Paediatrics and Child Health
Background: Respiratory syncytial virus (RSV) is an important cause of infant morbidity and mortality and a potential target for maternal immunization strategies. However, data on the role of RSV in young infant deaths in developing countries are limited.
Methods: We conducted a community-based mortality surveillance from August 2018-March 2020 for infants ≤6 months in Karachi, Pakistan. We tested (reverse transcription-polymerase chain reaction) nasopharyngeal swabs from deceased infants for presence of RSV. We performed verbal autopsies and calculated odds of RSV-associated mortality with 95% CIs and used multivariable logistic regression to evaluate associations.
Results: We collected 490 nasopharyngeal specimens from 1280 eligible infant deaths. There were 377/490 (76.9%) live births and 14/377 (3.7%; 95% CI: 1.8-5.6) were RSV positive. Most deaths occurred in neonates (254/377; 67.4%), males (226/377; 59.9%), and respiratory illnesses (206/377; 54.6%). Postneonatal age (10/14, 71.4%; OR: 5.5; 95% CI: 1.7-18.0), respiratory symptoms (12/14, 85.7%; OR: 5.2; 1.2-23.7), and high RSV season (9/14, 64.3%; OR: 4.4; 1.4-13.3) were associated with RSV mortality. In multivariable logistic regression analysis, respiratory symptoms (OR: 6.6; 95% CI: 1.3-32.5), RSV seasonality (6.1; 1.8-20.4), and age (9.2; 2.6-33.1) were significant predictors of RSV-associated mortality.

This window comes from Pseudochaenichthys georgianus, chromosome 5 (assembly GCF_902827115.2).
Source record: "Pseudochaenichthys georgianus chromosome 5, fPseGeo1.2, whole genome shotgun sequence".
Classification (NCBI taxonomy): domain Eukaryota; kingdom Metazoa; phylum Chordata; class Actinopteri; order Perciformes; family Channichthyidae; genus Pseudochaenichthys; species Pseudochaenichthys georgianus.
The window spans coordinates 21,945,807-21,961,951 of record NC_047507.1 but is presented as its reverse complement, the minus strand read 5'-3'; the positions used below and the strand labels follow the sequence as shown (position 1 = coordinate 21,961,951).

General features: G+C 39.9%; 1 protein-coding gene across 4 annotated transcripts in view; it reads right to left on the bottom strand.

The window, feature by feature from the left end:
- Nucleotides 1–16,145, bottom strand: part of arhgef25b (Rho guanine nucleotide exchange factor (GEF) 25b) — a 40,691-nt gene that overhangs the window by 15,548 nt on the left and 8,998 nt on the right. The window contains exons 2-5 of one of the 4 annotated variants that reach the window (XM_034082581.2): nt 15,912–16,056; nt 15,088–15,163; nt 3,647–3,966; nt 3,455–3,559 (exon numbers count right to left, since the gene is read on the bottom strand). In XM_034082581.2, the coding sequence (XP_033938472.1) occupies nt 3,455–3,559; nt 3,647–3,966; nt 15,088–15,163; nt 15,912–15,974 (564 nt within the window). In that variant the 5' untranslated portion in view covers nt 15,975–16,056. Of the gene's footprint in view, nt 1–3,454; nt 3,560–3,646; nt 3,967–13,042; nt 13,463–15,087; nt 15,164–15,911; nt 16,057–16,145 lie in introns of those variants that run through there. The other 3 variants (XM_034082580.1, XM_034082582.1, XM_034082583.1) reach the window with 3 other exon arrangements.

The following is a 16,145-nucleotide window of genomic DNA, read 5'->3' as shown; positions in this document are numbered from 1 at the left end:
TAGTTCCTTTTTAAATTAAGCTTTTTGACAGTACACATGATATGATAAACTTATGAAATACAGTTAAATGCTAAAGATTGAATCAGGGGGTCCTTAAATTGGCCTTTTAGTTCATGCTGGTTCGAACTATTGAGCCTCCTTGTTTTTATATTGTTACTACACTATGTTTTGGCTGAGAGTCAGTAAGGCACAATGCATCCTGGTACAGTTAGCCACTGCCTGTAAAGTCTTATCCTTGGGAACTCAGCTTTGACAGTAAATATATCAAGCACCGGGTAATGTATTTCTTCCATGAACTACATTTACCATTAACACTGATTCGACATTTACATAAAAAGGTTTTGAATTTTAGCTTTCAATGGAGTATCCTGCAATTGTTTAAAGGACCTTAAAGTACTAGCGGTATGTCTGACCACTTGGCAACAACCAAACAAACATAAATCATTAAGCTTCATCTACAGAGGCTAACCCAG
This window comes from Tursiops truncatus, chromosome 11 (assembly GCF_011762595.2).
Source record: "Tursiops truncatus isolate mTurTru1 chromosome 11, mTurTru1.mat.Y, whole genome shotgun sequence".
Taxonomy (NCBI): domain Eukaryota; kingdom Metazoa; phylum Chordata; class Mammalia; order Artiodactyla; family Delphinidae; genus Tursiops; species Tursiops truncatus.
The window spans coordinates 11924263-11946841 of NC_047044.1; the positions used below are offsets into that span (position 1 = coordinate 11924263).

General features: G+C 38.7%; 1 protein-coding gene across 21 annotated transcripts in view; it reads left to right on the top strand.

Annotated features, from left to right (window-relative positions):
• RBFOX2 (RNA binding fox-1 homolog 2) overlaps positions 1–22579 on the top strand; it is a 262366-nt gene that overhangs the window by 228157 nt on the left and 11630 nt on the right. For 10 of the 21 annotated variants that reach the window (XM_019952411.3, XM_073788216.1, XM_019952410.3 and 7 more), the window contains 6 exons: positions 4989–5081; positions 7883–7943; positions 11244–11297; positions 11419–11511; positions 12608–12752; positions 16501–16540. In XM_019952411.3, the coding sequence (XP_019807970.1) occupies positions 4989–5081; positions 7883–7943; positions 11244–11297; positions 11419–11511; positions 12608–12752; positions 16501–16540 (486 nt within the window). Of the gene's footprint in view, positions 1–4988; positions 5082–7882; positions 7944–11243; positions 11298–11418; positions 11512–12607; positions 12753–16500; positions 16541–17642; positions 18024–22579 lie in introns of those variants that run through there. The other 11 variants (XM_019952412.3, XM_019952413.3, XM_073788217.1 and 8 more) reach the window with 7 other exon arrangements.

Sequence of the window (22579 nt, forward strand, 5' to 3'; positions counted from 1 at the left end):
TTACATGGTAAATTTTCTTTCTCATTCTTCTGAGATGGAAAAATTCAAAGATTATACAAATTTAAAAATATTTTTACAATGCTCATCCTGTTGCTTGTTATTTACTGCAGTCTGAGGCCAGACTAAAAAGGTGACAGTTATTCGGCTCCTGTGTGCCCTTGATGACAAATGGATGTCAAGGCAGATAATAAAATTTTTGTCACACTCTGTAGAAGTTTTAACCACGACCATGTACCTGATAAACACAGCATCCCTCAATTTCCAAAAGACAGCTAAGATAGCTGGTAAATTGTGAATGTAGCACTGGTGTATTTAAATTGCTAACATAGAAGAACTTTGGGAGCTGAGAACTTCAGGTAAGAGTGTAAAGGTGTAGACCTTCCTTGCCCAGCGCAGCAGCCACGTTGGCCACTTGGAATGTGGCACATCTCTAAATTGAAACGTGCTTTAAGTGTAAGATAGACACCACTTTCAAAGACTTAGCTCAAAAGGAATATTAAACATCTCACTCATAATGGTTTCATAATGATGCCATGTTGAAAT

Conclusions: RSV has a significant mortality burden in early infancy in Karachi, Pakistan. Age, RSV seasonality, and respiratory symptoms were significant predictors of RSV-associated mortality. Our findings have implications for clinical management of young infants with cold-like symptoms, policy development, and research regarding maternal immunization against RSV during pregnancy, in resource-constrained, low-income, and vaccine-hesitant populations.
Clinical Infectious Diseases
Aguolu, O. G.,
QureshI, H. M.,
Malik, F. A.,
Omer, S. B.
(2021). Respiratory syncytial virus-associated mortality among young infants in Karachi, Pakistan: A prospective postmortem surveillance study. Clinical Infectious Diseases, 73(Suppl_3), S203-S209.
Available at: https://ecommons.aku.edu/pakistan_fhs_mc_women_childhealth_paediatr/1071
Creative Commons License
This work is licensed under a Creative Commons Attribution 4.0 International License.